Such a naive giddiness of emotion is ripe for tragedy
Colin Morgan's Owen is one of those airily bright and bubbly people who you suspect gets on with everyone.
He returns from the city to the small farming community where he grew up; he's earning good money as a translator for the English army which is mapping the area.
Ciaran Hinds' Hugh - Owen's alcoholic father - scratches a living as a teacher, entering the classroom with an authority that drapes the room in silence. He teaches Latin and Greek but refuses to teach English.
Owen's work includes anglicising the names of local landmarks for the map. He doesn't see the point of keeping eccentric old names which were born out of long forgotten local stories.
Hugh is more protectionist, wedded to tradition and the classics.
What should your relationship with the past and cultural traditions be?
The question is explored through the colourful characters that make up this small Irish community and its 'frenemy' relationship with the English soldiers.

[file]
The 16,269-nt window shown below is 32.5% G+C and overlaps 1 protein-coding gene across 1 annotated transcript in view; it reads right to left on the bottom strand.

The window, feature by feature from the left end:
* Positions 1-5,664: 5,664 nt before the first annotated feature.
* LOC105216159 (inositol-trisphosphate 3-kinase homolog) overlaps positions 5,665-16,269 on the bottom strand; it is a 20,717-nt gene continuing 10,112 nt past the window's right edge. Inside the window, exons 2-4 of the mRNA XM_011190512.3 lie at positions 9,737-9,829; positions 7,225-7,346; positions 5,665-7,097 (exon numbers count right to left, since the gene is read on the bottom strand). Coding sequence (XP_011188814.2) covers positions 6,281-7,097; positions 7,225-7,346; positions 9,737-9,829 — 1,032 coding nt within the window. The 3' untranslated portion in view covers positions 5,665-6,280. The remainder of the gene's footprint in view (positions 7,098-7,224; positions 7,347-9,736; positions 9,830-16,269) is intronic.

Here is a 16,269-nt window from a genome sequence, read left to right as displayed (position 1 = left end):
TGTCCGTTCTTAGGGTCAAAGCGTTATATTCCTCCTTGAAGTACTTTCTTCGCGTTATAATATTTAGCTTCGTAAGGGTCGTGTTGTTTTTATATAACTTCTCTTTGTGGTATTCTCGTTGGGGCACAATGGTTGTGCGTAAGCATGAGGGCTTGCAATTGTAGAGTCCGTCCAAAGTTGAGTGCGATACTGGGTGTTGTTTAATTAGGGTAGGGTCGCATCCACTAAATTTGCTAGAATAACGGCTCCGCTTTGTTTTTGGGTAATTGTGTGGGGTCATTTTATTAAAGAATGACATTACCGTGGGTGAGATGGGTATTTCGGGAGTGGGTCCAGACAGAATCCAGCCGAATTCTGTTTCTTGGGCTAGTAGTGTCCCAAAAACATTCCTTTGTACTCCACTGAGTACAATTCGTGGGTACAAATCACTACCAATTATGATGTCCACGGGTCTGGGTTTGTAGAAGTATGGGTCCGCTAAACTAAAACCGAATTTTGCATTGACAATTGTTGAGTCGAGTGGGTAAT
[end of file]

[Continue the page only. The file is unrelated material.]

It is this relationship that forms the narrative drive: Developing feelings and misunderstandings breed tension.
As does the pregnant absence of the 'Donnelly twins', the mere mention of which elicits uncomfortable looks.
They are playwright Brian Friel's equivalent of a Chekhov Gun.
There is also a love triangle. Owen's brother Manus (Seamus O'Hara) is in love with Maire (Judith Roddy) who has entered into a relationship with Yolland (Adetomiwa Edun), one of the English soldiers.
Yolland has a romanticised view of Ireland, wants to learn the local language and feels uncomfortable anglicising the Irish names.